Beirut, Lebanon – When former Prime Minister Saad Hariri suspended his 17-year political career last month, many supporters in his party’s key Beirut stronghold of Tariq al-Jdideh did not react.
A dozen men rushed to an intersection to burn tyres and rubbish bins to protest the move, but most residents locked up their shops and went home.
The wealthy Hariri family led the Saudi-backed Future Movement, Lebanon’s leading Sunni political group for three decades, ever since former billionaire Prime Minister Rafik Hariri led Lebanon’s post-war reconstruction in the early 1990s.
Hariri senior was assassinated 17 years ago, on February 14, 2005, and his family and allies point the finger at the Syrian government and their allies in Lebanon, Iran-backed Hezbollah.
The Future Movement has since lost power and popularity, while Saudi Arabia is no longer investing in both country and party, and is angered by Hezbollah’s growing influence.
Now, analysts say there is a political “void” for the Sunni community that represents one-third of the population, in a country governed by a fragile sectarian power-sharing system.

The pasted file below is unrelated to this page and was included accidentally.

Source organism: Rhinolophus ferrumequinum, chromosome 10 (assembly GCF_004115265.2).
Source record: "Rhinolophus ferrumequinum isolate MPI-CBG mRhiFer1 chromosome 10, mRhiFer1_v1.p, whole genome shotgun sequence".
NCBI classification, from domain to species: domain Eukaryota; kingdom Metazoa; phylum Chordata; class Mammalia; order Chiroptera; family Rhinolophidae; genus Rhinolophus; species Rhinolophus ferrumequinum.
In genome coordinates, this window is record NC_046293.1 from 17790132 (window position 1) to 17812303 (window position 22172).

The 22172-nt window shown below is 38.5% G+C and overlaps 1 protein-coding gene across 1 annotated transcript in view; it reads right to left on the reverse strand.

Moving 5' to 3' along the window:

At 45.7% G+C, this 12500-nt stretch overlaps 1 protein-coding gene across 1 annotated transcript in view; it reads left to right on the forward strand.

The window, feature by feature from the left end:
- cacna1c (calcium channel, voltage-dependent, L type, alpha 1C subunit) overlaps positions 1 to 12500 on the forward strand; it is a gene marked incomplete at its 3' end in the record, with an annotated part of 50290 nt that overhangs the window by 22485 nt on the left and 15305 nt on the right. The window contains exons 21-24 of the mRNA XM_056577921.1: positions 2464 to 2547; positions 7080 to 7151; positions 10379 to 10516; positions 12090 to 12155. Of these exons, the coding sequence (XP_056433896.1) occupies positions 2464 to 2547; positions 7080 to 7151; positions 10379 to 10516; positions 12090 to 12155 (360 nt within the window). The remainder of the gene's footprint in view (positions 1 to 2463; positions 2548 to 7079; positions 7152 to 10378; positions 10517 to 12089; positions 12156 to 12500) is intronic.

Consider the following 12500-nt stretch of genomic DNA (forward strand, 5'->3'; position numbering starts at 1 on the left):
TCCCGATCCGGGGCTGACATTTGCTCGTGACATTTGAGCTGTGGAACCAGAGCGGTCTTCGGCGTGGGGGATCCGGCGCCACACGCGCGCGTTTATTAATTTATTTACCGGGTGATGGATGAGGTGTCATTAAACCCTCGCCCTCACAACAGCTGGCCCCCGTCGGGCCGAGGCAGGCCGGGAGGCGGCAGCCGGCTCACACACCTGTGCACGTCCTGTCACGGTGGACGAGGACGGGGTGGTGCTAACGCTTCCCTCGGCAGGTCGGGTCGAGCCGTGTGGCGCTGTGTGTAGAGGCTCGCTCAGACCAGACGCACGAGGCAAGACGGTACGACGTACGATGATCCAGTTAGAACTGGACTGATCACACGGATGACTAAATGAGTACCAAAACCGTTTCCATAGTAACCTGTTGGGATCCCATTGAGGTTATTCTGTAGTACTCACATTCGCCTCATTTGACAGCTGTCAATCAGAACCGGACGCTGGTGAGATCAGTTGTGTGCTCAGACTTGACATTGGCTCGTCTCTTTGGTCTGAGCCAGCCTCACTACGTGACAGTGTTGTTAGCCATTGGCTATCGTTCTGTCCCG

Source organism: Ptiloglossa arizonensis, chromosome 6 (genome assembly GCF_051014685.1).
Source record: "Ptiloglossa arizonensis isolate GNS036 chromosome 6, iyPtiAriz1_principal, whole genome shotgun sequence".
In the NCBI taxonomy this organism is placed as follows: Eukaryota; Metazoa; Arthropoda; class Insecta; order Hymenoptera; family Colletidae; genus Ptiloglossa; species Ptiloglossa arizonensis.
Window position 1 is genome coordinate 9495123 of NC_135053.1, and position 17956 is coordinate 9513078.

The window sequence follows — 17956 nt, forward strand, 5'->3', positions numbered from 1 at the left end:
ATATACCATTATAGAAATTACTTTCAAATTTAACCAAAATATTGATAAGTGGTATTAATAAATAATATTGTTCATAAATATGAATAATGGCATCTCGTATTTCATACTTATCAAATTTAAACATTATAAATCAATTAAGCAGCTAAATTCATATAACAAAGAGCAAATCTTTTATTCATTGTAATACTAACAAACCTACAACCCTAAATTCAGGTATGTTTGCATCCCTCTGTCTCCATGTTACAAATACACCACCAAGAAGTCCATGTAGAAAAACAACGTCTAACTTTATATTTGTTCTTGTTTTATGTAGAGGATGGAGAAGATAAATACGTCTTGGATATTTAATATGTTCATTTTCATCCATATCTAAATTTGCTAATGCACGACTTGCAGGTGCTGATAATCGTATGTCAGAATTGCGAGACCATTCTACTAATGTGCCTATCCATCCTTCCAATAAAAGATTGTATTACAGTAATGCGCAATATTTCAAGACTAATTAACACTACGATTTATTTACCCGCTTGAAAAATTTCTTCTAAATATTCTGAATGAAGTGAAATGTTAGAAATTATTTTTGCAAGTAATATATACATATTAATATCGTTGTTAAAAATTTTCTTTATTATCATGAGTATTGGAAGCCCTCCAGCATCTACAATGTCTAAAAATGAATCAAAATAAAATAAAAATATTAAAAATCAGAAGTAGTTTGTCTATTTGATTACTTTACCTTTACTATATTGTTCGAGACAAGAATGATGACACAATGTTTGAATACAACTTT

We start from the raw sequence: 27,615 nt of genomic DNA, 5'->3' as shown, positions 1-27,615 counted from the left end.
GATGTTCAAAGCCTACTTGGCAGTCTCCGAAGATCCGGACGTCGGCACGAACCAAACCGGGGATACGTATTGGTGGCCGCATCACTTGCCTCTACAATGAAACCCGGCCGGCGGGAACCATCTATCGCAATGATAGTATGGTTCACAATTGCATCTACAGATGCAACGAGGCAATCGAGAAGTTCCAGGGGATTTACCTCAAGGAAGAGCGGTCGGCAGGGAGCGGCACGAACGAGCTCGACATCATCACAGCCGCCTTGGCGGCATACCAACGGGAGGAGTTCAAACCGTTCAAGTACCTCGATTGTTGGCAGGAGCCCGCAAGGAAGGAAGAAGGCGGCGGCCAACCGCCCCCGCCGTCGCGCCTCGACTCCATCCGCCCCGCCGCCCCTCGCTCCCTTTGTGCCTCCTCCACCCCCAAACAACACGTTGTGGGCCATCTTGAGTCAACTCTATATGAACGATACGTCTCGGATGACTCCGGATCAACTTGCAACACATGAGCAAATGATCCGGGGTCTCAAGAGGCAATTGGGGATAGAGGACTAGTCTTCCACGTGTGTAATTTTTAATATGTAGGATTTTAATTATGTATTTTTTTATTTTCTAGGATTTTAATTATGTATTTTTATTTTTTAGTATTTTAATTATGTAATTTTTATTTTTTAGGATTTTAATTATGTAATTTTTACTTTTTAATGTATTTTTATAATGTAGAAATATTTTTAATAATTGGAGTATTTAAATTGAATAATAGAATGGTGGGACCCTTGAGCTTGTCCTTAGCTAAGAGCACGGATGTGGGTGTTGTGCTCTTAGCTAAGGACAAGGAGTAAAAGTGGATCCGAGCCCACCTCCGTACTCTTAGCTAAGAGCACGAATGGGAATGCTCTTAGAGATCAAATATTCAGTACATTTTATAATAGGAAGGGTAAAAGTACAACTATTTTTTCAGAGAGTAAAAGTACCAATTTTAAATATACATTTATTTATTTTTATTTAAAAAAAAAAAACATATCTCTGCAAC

“We will see the fragmentation of Sunni representation in the upcoming elections,” Bachar El-Halabi, a political analyst, told Al Jazeera.
Lebanon’s next parliamentary elections are in May, the first since the country’s economy started crumbling in August 2019. But El-Halabi said there will not be another leader representing the Sunni community across the board, often referred to as za’im, such as Hariri. “No one popularity-wise has this appeal.”
The Future Movement currently has 20 lawmakers in parliament, with representatives from a handful of Sunni-majority districts, most notably Beirut, Tripoli, and Saida. Hariri’s political rivals and upcoming anti-establishment groups see an opportunity.
“I’m against the principle of za’im. If we want to build a country where your children and grandchildren can live, we can no longer allow a za’im or sole reference for a religious community,” Fouad Makhzoumi, a member of parliament, told Al Jazeera.
‘Control the Sunnis’
Makhzoumi is a billionaire business magnate who in 2018 ran against the Future Movement in Beirut and won a seat.